|6512||It has already been proven that scientific models will change as understanding increases and technology develops models may be incorrect or not up to date as they should be.|
|6312||New and improved ideas are thought of everyday - changing the way we apply ourselves to tasks as technology and understanding becomes more advanced.|
|6512||If scientists don't support a new scientific model then it won't be accepted by others and therefore would not be used.|
|6412||Without support then you can't succeed other scientists have to prove your model is valid.|
A sophisticated argument provided by three students (6412, 6512, 5512, see Table 3) for Item 5 justifying that the acceptance of a new model goes beyond the valid belief of the model needing to successfully explain results. Student 5512 explains that, 'if a new scientific model is not accepted by the majority of scientists, it won't be used - even if it does successfully explain results'. Student 6412 responds: 'Without support then you can't succeed, other scientists have to prove your model is valid". A developing/mixed epistemology is commonly exhibited in the comments such as 'It has already been proven that scientific models will change as understanding increases and technology develops, models may be incorrect or not up to date as they should be' (6512). In this way, the comments presented in Table 3 show the links between models and the student's understanding of the process of science.
In trying to make the role and meaning of 'models' clearer to students, particular criteria can be addressed. The framework presented in Figure 1 highlights the variety of models and their unique positions in the students' learn ing. Students' ideas of models originate from their experiences that are usually associated with scale models like toy planes, computer simulations, drawings or plans and symbols. Students begin to group these experiences using their own criteria. The three conceptions of models identified by the instrument can be used to develop a typology of models targeting the common mis-understandings that students have shown in this area: 1. Models as representations - refers to the purpose of a model and the accuracy of a model;. 2. The multiplicity of models - refers to the mode of the representation, and 3. The dynamic nature of models - refers to the permanency of models. A typology based on these three conceptions highlights the attributes of particular models by investigating four characteristics:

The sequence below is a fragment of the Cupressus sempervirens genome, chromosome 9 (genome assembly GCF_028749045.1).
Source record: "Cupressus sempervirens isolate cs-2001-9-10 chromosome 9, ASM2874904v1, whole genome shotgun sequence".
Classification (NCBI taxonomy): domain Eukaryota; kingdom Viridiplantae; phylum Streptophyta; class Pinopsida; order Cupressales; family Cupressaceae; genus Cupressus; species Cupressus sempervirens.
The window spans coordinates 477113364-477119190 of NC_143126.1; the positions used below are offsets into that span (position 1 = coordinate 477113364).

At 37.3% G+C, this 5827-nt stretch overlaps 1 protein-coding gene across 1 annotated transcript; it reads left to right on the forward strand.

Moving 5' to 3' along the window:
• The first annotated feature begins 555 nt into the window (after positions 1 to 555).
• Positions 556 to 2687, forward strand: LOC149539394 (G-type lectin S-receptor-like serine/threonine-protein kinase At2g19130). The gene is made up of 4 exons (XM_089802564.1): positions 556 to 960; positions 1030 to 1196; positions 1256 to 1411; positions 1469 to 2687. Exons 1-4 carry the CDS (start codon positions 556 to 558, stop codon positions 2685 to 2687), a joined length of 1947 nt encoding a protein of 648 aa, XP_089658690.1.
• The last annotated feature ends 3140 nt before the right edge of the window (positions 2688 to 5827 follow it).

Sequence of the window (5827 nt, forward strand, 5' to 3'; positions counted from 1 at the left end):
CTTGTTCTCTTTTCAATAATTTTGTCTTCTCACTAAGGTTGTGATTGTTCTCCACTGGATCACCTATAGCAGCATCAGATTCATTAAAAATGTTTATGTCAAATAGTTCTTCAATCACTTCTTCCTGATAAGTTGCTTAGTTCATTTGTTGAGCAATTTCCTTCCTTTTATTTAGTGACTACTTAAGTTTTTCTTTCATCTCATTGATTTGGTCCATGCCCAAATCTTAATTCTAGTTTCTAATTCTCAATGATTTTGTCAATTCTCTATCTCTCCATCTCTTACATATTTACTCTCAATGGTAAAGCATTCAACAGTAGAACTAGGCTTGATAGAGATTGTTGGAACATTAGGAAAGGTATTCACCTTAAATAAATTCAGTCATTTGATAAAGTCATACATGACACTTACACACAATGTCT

Figure 1: Teaching models, Scientific models, Mental models and Expressed models
The basic input and output classification is simple in explaining how the four different model concepts relate to the learning process while ontological and epistemological aspects of students' understanding can also be layered onto this scheme. Through teaching we are endeavoring to change, develop or modify students' thinking and understanding to a more scientifically acceptable way. The analysis here focuses on the students' understanding of the model concept only, without considering the actual scientific concepts and knowledge that the models are being used to explain, thus revealing the complexities of the learning process.
The term model and its use in science are wide and varied. Identification of particular characteristics of models and the recognition of different model concepts may improve students understanding of the type, role and position of models in the process of Science. It is proposed that the students' epistemological and ontological frameworks can be challenged and enhanced by the active use of models.
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David F. Treagust, Gail Chittleborough and Thapelo L. Mamiala|
Science and Mathematics Education Centre
Curtin University of Technology, Perth, Western Australia.
Correspondence: Gail Chittleborough
Please cite as: Treagust, D. F., Chittleborough, G. and Mamiala, T. L. (2001). Students' concept of models: An epistemological and ontological perspective. Proceedings Western Australian Institute for Educational Research Forum 2000. http://www.waier.org.au/forums/2001/treagust.html